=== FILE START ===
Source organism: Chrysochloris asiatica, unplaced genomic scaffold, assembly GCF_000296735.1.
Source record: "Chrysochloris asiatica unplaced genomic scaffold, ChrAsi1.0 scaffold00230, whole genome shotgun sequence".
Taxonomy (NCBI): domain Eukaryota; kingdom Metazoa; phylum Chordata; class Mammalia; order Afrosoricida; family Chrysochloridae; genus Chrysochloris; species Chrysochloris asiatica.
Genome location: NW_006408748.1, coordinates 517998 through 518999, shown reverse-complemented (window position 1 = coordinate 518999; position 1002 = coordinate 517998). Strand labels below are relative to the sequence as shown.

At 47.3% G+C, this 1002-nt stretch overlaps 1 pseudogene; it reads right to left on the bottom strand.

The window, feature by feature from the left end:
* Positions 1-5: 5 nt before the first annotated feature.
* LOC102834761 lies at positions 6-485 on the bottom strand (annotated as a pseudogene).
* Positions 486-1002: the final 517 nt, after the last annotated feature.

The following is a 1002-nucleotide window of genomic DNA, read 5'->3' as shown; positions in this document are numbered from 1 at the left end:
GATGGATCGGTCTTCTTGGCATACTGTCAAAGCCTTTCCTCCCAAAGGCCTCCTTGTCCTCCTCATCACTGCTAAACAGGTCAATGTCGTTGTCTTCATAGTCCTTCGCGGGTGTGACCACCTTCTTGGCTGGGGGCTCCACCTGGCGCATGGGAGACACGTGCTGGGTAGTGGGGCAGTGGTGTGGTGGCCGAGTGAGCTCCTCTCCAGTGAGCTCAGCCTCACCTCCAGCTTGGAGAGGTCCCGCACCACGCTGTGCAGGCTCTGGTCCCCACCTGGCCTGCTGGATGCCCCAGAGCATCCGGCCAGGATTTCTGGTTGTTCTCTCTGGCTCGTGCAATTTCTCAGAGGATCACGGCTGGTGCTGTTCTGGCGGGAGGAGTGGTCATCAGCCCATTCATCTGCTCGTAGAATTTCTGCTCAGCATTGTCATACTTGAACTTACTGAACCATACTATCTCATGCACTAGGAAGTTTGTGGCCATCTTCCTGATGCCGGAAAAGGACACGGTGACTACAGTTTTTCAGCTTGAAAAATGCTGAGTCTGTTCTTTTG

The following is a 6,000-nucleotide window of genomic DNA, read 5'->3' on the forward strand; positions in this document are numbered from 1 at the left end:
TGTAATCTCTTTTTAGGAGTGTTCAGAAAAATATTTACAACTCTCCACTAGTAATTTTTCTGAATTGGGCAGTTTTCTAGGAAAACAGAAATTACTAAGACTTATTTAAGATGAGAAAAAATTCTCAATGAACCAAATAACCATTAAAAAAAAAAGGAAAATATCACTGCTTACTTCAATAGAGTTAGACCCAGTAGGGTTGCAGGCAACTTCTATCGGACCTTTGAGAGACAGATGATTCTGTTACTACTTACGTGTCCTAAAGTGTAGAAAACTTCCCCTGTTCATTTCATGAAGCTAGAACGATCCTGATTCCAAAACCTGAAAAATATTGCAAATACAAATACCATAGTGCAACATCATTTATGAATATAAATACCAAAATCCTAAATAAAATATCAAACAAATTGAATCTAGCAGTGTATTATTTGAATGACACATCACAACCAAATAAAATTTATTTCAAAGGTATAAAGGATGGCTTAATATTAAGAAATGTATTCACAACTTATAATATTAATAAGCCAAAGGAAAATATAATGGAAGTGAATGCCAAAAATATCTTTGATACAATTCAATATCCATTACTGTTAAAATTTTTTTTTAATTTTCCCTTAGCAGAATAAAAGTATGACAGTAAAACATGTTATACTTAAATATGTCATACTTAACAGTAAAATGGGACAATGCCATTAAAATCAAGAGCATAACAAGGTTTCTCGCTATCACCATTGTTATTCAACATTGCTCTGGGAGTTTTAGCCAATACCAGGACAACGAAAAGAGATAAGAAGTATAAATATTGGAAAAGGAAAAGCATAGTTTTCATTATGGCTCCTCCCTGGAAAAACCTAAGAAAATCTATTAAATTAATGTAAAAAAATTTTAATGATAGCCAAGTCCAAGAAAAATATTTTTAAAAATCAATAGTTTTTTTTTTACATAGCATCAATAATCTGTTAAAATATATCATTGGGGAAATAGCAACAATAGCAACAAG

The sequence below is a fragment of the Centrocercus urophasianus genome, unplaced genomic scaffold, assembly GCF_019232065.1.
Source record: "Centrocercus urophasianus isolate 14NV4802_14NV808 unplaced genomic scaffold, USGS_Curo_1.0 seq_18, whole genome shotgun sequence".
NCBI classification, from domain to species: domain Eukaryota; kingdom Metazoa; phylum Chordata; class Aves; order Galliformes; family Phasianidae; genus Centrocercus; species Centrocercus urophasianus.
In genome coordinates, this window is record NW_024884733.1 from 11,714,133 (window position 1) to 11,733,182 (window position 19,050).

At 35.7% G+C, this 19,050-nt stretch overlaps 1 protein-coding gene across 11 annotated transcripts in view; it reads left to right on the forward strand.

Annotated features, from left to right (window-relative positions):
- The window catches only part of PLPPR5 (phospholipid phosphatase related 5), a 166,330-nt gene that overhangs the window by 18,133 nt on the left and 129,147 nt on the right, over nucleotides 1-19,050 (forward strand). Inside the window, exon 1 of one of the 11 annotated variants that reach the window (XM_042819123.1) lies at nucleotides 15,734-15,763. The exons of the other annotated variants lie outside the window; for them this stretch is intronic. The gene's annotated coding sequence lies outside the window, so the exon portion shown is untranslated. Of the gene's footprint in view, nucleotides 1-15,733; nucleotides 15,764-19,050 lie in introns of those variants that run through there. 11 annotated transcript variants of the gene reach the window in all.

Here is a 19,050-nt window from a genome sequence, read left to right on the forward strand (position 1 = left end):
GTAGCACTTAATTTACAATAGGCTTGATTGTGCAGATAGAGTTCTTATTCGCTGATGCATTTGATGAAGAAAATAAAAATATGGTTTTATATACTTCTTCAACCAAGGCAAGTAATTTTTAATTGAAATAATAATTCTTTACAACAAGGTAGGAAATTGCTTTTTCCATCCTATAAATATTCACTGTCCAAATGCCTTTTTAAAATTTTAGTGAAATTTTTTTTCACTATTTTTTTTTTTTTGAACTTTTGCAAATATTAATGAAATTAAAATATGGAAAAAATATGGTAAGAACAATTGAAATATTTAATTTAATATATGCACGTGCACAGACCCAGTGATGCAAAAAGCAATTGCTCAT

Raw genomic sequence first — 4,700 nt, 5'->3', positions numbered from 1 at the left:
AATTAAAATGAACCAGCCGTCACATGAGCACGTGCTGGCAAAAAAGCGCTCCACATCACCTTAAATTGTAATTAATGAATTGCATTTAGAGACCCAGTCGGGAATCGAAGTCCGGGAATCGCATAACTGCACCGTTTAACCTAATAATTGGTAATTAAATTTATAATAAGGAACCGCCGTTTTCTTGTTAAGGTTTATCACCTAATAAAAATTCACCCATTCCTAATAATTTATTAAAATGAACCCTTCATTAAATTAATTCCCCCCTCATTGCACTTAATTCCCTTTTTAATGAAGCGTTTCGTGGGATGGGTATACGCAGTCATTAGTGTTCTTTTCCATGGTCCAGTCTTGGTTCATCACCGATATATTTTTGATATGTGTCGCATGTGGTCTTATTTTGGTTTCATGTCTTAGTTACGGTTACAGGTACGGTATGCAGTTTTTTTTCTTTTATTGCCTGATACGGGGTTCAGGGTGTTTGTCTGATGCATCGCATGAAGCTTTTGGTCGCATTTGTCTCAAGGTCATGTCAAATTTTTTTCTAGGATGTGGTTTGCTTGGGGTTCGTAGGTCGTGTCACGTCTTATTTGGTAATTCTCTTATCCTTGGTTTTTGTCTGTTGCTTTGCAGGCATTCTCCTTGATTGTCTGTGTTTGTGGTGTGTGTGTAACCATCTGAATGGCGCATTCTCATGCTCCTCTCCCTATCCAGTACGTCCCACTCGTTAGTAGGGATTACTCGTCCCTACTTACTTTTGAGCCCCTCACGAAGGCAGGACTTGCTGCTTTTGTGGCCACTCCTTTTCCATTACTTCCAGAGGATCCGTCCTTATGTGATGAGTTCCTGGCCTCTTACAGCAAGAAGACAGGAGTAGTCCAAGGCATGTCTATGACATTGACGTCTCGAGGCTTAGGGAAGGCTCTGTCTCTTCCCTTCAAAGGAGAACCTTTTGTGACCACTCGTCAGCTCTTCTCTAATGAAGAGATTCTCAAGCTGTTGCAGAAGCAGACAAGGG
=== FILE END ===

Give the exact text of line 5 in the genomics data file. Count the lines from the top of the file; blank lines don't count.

At 47.3% G+C, this 1002-nt stretch overlaps 1 pseudogene; it reads right to left on the bottom strand.